Who is to blame for these misconceptions? We answer, The Doctors of Divinity, who promulgate such false teachings. How differently this poor man would have felt on the subject of death had he been Scripturally taught, that death is the extinction of life, that life itself is most precious, and that in proportion as it is wisely used in harmony with the divine regulations; that an eternity of life and joy unspeakable has been made possible for all through the great sacrifice at Calvary; that it is attainable only through the acceptance of the Savior and obedience to his instructions. Who can say that the truth, thus presented to this weak mind might not have sobered it and steadied it; or, as the Apostle expresses the matter, it might have given this man the spirit of a sound mind.
This poor murderer and suicide was merely deliriously intoxicated with false doctrine, and we have no suspicion that the Great Judge will feel toward him as Dr. Burt expressed himself. The case is analogous to that of the saloon-keeper who kicked out the poor drunkard after he had taken his money for the vile stuff that robbed him of his senses. In our opinion the Great Judge will most severely arraign those who for the sake of money and popularity have dealt out the intoxicating errors. (Rev. 18:3.) He will have greater compassion upon their dupes, we are sure. "Ye know not what spirit ye are of: the Son of Man came not to destroy men's lives but to save them." (Luke 9:55,56.) Thank God for the coming Kingdom and its righteous judgments and assistances to all who are now blinded by the god of this world. (2 Cor. 4:4.) "Thy Kingdom come! Thy will be done on earth, even as it is done in heaven."
We answer, No. But all will admit that what the Ethiopian cannot do for himself God could readily do for him. The difference between the races of men and the differences between their languages have long been arguments against the solidarity of the human family. The doctrine of restitution has also raised the question, How could all men be brought to perfection and which color of skin was the original? The answer is now provided. [R3320 : page 53] God can change the Ethiopian's skin in his own due time.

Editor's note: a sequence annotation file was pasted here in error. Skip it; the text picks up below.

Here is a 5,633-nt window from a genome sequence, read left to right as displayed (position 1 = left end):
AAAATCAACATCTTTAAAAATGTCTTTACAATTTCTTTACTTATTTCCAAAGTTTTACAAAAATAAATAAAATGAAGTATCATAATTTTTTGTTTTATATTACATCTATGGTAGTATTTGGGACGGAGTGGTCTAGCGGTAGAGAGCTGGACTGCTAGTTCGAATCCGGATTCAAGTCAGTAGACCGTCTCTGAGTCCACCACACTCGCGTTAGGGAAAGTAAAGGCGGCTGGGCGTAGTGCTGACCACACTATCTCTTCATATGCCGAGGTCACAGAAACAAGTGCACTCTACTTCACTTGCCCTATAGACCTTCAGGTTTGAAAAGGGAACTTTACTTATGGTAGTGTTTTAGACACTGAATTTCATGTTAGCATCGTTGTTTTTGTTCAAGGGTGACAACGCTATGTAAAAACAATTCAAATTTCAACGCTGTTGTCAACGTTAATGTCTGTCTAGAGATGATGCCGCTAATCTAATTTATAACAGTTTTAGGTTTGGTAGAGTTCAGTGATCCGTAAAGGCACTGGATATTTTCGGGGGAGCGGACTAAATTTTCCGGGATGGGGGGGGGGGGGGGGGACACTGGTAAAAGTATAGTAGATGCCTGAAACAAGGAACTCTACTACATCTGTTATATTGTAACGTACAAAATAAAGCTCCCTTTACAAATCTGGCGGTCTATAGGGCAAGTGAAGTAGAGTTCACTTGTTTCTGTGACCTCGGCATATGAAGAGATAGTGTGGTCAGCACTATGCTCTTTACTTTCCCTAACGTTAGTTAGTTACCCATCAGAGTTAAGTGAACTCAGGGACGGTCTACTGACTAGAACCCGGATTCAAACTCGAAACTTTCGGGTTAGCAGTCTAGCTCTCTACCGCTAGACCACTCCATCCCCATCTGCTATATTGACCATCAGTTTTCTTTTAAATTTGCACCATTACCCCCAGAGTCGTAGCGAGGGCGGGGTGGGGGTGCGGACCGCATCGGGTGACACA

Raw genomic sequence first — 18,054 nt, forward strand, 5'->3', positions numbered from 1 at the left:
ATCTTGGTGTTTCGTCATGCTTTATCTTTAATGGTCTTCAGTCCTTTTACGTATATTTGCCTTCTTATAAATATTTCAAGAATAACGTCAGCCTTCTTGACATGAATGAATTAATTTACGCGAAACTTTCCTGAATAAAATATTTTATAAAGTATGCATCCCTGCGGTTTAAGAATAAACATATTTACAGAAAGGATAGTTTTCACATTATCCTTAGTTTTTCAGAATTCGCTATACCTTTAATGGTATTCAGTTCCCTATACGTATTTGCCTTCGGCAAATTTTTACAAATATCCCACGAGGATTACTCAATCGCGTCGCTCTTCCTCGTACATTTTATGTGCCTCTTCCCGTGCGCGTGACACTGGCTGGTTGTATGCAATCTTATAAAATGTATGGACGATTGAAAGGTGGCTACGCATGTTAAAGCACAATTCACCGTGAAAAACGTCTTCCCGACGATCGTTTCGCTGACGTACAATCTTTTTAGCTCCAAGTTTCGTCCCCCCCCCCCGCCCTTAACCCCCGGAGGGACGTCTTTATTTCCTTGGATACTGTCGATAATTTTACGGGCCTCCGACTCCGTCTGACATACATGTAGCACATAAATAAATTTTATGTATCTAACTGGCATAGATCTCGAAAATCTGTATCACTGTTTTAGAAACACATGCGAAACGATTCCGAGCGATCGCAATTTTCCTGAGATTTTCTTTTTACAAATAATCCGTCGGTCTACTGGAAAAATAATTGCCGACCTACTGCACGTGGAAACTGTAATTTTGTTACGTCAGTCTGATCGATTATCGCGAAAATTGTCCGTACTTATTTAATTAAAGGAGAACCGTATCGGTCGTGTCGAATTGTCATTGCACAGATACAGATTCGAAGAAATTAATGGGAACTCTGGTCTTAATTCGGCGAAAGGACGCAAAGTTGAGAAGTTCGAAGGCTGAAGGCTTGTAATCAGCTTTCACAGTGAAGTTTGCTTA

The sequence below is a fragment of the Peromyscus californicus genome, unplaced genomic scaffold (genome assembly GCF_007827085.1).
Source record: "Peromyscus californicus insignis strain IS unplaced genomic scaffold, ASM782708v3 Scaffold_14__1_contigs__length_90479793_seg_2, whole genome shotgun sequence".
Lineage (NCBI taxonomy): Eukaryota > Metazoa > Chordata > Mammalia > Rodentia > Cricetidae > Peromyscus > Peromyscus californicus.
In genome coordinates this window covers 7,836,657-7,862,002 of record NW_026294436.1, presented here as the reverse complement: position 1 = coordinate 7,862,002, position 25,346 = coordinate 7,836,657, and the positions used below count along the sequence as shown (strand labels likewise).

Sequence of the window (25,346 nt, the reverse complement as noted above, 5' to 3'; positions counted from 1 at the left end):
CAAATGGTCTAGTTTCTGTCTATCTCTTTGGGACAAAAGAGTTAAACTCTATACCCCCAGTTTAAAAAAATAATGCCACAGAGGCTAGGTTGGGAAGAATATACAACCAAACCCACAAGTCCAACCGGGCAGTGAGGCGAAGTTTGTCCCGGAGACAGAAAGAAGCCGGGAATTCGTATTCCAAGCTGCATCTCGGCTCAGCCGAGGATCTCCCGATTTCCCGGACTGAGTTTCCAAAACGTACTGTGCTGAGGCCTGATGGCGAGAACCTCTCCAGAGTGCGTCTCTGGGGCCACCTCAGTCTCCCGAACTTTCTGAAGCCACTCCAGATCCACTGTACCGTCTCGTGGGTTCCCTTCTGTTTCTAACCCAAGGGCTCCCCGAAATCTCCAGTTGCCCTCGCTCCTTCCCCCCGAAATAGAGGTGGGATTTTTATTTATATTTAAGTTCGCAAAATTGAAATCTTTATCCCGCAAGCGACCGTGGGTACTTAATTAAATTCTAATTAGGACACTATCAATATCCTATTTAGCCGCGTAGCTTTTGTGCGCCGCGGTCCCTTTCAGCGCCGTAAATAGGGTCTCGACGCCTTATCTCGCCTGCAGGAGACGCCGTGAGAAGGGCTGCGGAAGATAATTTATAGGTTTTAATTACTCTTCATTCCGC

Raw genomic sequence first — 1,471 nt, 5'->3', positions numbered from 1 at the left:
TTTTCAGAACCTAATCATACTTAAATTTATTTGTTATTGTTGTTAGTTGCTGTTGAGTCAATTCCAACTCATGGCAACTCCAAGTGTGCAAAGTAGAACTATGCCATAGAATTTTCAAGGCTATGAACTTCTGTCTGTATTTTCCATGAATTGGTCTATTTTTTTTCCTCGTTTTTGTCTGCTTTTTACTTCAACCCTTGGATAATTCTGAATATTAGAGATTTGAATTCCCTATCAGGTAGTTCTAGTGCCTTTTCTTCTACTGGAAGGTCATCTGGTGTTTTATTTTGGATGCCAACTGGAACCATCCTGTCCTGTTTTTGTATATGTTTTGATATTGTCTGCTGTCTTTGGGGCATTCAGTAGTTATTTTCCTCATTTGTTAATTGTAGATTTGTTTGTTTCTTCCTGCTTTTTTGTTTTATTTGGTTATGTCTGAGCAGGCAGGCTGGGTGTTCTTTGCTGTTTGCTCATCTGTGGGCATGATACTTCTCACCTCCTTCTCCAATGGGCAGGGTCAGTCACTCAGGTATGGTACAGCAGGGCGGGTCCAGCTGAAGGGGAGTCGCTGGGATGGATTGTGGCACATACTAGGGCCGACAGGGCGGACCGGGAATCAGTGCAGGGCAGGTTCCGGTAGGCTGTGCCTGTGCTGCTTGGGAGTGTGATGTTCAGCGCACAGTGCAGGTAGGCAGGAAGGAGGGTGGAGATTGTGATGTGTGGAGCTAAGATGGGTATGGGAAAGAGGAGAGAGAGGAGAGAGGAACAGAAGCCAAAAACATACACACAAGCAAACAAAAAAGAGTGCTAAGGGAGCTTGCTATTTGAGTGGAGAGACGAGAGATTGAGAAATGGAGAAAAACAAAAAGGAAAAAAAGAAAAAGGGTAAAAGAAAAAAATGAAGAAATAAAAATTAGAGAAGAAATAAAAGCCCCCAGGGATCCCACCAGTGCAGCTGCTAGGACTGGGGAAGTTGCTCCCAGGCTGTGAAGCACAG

Prof. H. A. Edwards, Supt. of Schools in Slater, Mo., has written for the public press an elaborate description of how Julius Jackson, of New Frankfort, Mo., a negro boy of nine years, began to grow white in September, 1901, and is now fully nine-tenths white. He assures us that this is no whitish skin disease; but that the new white skin is as healthy as that of any white boy, and that the changed boy has never been sick and never has taken medicines. Realizing that his story would be doubted, he interested Dr. F. A. Howard, chief division surgeon of the Chicago and Alton Ry., who corroborates the statement in the following published extract from a letter:
"The white skin now covering at least 90 per cent. of his body is, so far as I am able to judge, in full possession of all its organs and those organs seem to be performing their natural functions—no roughness, chalky, or ashen appearance is present.
"'Next year a great measure in support of the freedom of religious teaching in education comes into force in England, Catholic children and teachers being gradually put on an equality with the most favored children and teachers of the nation. Your Holiness will welcome for us such a great act of justice, since it shows that among the English the last shadow of bigotry is dying out.'